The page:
The verb "to do" (suru, polite form shimasu) is often used to make verbs from nouns (ryōri suru "to cook", benkyō suru "to study", etc.) and has been productive in creating modern slang words. Japanese also has a huge number of compound verbs to express concepts that are described in English using a verb and a preposition (e.g. tobidasu "to fly out, to flee," from tobu "to fly, to jump" + dasu "to put out, to emit").

There are three types of adjective (see also Japanese adjectives):

形容詞 keiyōshi, or i adjectives, which have a conjugating ending i (い) (such as あつい atsui "to be hot") which can become past (あつかった atsukatta "it was hot"), or negative (あつくない atsuku nai "it is not hot"). Note that nai is also an i adjective, which can become past (あつくなかった atsuku nakatta "it was not hot").
暑い日 atsui hi "a hot day".
形容動詞 keiyōdōshi, or na adjectives, which are followed by a form of the copula, usually na. For example hen (strange)
変なひと hen na hito "a strange person".
連体詞 rentaishi, also called true adjectives, such as ano "that"
あの山 ano yama "that mountain".
Both keiyōshi and keiyōdōshi may predicate sentences. For example,

ご飯が熱い。 Gohan-ga atsui. "The rice is hot."
彼は変だ。 Kare-wa hen da. "He's strange."
Both inflect, though they do not show the full range of conjugation found in true verbs. The rentaishi in Modern Japanese are few in number, and unlike the other words, are limited to directly modifying nouns. They never predicate sentences. Examples include ookina "big", kono "this", iwayuru "so-called" and taishita "amazing".

Both keiyōdōshi and keiyōshi form adverbs, by following with ni in the case of keiyōdōshi:

変になる hen ni naru "become strange",
and by changing i to ku in the case of keiyōshi:

熱くなる atsuku naru "become hot".
The grammatical function of nouns is indicated by postpositions, also called particles. These include for example:

が ga for the nominative case. Not necessarily a subject.
彼がやった。Kare ga yatta. "He did it."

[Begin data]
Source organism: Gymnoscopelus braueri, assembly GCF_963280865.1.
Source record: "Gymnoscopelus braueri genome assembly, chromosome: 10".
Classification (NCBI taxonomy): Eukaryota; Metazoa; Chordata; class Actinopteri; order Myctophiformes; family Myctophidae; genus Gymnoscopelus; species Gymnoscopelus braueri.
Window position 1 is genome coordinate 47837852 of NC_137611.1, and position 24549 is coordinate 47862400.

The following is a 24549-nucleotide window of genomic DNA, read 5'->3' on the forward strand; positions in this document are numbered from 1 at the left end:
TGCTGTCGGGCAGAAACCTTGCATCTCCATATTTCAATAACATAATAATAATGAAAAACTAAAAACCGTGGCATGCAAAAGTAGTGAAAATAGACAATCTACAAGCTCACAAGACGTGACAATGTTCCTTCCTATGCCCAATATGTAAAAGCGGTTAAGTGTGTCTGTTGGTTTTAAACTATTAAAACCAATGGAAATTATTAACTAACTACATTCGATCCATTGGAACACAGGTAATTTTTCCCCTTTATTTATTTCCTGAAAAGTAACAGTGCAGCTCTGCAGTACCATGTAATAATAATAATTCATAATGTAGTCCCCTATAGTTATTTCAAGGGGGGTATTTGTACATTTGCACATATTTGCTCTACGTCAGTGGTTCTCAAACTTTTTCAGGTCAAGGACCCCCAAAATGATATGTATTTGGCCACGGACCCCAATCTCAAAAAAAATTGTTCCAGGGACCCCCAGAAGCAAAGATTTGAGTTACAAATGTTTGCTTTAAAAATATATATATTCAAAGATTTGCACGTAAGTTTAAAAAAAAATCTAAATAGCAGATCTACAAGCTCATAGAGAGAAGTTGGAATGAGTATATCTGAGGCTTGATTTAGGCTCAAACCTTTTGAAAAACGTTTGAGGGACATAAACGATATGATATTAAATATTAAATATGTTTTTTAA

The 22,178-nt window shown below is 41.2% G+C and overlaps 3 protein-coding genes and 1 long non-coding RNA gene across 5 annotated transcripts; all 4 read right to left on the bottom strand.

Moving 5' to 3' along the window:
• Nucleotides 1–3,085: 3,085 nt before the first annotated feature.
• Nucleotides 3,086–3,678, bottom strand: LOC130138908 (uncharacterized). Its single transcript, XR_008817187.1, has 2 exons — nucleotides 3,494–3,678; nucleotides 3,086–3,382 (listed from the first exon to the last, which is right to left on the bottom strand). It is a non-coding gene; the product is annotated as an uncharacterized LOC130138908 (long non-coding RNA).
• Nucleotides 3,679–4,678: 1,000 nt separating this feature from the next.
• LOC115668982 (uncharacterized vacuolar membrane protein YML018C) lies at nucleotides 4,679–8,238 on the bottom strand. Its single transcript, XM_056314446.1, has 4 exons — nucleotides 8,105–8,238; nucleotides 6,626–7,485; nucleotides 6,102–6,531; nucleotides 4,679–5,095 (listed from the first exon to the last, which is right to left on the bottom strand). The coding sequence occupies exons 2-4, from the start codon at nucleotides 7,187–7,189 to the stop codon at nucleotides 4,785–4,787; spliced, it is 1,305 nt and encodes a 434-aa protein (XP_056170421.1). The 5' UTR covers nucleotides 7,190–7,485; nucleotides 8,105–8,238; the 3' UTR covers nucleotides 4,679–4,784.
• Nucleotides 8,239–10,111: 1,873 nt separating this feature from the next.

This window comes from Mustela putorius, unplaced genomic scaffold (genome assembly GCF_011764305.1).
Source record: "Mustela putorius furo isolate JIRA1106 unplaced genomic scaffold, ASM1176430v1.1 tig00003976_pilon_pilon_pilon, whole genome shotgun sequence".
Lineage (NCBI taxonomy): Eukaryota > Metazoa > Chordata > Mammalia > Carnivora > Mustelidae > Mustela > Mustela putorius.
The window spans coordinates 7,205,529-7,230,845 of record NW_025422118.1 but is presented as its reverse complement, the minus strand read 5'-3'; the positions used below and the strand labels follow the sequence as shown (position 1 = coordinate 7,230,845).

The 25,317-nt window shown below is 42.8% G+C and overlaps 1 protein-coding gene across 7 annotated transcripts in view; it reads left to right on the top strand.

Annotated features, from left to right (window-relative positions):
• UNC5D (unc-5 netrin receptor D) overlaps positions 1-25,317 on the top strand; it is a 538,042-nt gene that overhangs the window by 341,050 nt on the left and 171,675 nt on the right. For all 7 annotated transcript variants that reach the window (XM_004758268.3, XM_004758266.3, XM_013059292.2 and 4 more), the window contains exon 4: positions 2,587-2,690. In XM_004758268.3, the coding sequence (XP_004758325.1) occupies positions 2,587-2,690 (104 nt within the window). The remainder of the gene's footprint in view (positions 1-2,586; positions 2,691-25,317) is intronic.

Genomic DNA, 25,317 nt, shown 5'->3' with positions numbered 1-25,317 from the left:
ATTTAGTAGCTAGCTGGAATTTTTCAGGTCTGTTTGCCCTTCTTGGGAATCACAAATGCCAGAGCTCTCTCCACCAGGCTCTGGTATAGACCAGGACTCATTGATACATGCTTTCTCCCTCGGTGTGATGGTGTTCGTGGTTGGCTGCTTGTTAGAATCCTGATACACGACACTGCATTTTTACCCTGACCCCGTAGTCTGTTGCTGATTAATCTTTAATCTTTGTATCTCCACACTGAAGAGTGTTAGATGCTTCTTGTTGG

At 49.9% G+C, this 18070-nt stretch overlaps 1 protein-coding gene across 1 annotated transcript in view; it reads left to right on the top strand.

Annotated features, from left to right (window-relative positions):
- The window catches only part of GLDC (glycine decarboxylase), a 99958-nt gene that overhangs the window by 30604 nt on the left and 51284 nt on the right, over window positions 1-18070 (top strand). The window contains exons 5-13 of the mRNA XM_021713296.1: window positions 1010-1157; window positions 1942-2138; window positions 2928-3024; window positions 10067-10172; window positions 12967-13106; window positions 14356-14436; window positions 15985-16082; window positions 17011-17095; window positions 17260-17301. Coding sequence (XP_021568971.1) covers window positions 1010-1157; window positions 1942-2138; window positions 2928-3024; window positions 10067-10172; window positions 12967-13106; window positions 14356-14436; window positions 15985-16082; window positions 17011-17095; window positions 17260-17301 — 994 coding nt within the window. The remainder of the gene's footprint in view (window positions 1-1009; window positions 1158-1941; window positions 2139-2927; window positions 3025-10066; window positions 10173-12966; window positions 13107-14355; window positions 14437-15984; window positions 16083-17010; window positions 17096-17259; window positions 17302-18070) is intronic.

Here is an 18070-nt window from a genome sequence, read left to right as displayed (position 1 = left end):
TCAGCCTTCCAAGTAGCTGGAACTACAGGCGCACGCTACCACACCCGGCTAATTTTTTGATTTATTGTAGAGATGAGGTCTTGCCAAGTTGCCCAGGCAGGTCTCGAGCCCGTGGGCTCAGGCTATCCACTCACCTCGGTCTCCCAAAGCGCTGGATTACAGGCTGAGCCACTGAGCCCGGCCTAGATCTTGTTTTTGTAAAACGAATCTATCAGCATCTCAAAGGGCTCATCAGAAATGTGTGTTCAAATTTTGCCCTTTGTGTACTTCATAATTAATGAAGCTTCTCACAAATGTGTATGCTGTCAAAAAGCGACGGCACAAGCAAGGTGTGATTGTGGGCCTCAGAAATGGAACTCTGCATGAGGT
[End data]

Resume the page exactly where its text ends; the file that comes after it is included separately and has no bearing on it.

に ni for the dative case.
田中さんにあげて下さい。 Tanaka-san ni agete kudasai "Please give it to Mr. Tanaka."
It is also used for the lative case, indicating a motion to a location.

日本 に行きたい。 Nihon ni ikitai "I want to go to Japan."
の no for the genitive case, or nominalizing phrases.
私のカメラ。 watashi no kamera "my camera"
スキーに行くのが好きです。 Sukī-ni iku no ga suki desu "(I) like going skiing."
を o for the accusative case. Not necessarily an object.
何を食べますか。 Nani o tabemasu ka? "What will (you) eat?"
は wa for the topic. It can co-exist with case markers above except no, and it overrides ga and o.
私はタイ料理がいいです。 Watashi wa tai-ryōri ga ii desu. "As for me, Thai food is good." The nominative marker ga after watashi is hidden under wa. (Note that English generally makes no distinction between sentence topic and subject.)
Note: The difference between wa and ga goes beyond the English distinction between sentence topic and subject. While wa indicates the topic, which the rest of the sentence describes or acts upon, it carries the implication that the subject indicated by wa is not unique, or may be part of a larger group.

Ikeda-san wa yonjū-ni sai da. "As for Mr. Ikeda, he is forty-two years old." Others in the group may also be of that age.
Absence of wa often means the subject is the focus of the sentence.

Ikeda-san ga yonjū-ni sai da. "It is Mr. Ikeda who is forty-two years old." This is a reply to an implicit or explicit question who in this group is forty-two years old.

source : wikipedia